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September 8, 2011

SIU Med School Lactation Consultant Says Breast-Feeding is Best

New parents always want to give their babies the very best.  “When it comes to nutrition, the best first food for babies is breast milk,” says Erin Paris, registered dietitian and lactation consultant at Southern Illinois University School of Medicine in Springfield.  “Breast-fed babies are healthier and have fewer infections than formula-fed babies.”

The benefits of breast-feeding for babies extend beyond basic nutrition.  Breast-feeding not only contains all the vitamins and minerals babies need in the first six months of life, but breast milk also is filled with disease-fighting substances that protect babies from many illnesses.

“Breast-fed babies are less likely to have gastrointestinal illnesses and upper respiratory and ear infections,” says Paris.  “Breast-feeding protects against diseases and conditions such as diabetes, heart disease, multiple sclerosis, obesity and some types of cancer, which may occur later in life.  Breast-feeding also promotes better bonding between mother and baby.  And, according to several research studies, I.Q. scores were higher in children that were exclusively breast-fed.”

Paris says some moms choose to feed their babies formula because it seems easier at the time, but she points out that breast milk is tailor-made for each baby.  “It is the right temperature and has the correct amount of hydration, which adds to its convenience.  And, it’s always clean and pure,” she adds.

The American Academy of Pediatrics recommends that babies be fed breast milk exclusively for the first four to six months of life.  Some pediatricians recommend introducing baby cereals at four months of age, while others advise exclusive breast-feeding for six months to reduce the risk of allergies, then continue breast-feeding through the first year until babies have tripled their weight.

Paris says breast-feeding also has important benefits for mother.  It decreases her risk for ovarian and breast cancer.  It also results in a better recovery and faster return to pre-pregnancy weight, because women burn extra calories producing milk for the baby.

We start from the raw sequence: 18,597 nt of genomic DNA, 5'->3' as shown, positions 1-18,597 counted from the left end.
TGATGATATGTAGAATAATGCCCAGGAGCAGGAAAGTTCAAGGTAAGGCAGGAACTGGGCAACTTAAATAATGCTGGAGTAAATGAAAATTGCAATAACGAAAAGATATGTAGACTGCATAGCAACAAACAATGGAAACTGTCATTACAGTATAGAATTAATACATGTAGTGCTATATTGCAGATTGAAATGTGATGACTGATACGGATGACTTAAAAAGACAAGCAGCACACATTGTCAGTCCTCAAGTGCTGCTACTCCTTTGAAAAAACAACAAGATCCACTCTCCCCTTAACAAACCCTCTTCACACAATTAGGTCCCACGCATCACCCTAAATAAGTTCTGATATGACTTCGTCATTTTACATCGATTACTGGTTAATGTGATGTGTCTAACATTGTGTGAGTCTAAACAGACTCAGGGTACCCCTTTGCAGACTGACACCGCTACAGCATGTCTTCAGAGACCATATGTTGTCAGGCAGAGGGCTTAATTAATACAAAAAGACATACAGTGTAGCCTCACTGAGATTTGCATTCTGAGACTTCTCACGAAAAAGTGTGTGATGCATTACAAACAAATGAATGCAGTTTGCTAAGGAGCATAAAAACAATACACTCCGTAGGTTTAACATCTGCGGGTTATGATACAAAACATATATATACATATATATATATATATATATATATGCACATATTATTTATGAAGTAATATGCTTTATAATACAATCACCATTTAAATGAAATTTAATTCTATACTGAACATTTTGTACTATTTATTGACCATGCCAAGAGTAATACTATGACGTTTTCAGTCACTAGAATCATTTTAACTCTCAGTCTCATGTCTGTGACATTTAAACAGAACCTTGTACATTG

Paris recommends that moms should aim for a gradual weight loss.  “The amount and speed of weight loss varies individually and depends on the mother’s food choices, activity level and metabolism.  Most women can safely lose 1.5 pounds a week by combining a healthy diet with moderate exercise,” she explains. 

Paris encourages all new mothers to try breast-feeding their babies.  “Some mothers are concerned that it will be unsuccessful and others have difficulty at first,” she says.  She encourages her patients to try breast feeding.  She says that the first week is the hardest, but after the first month, it gets easier.  Mothers who are having difficulty breast-feeding or getting their baby to nurse should consult a lactation consultant, who can help with techniques and positioning so the baby can nurse properly.

“About 75 percent of new mothers try to breastfeed, but they usually don’t continue for the recommended six months,” Paris says.  Many women choose to bottle-feed because they have to return to work.  Paris encourages moms to pump and give the baby a bottle of breast milk rather than formula.  When returning to work, mothers are advised to check with their employees to arrange pumping accommodations, so they can continue providing breast milk to their baby.

New mothers can learn more about breast-feeding by talking with their family physician or obstetrician.  Most hospitals have a lactation counselor or offer breast-feeding classes to help new mothers.  Mothers also can contact the National Breast-feeding Help Line at 800-994-9662 or check online at womenshealth.gov/breastfeeding or the LaLeche League International at www.llli.org. 

Paris joined SIU in 2003.  She earned her master’s degree in addiction counseling at Governor’s State University in University Park (2002) and bachelor’s in dietetics at the University of Wisconsin-Madison (2001).

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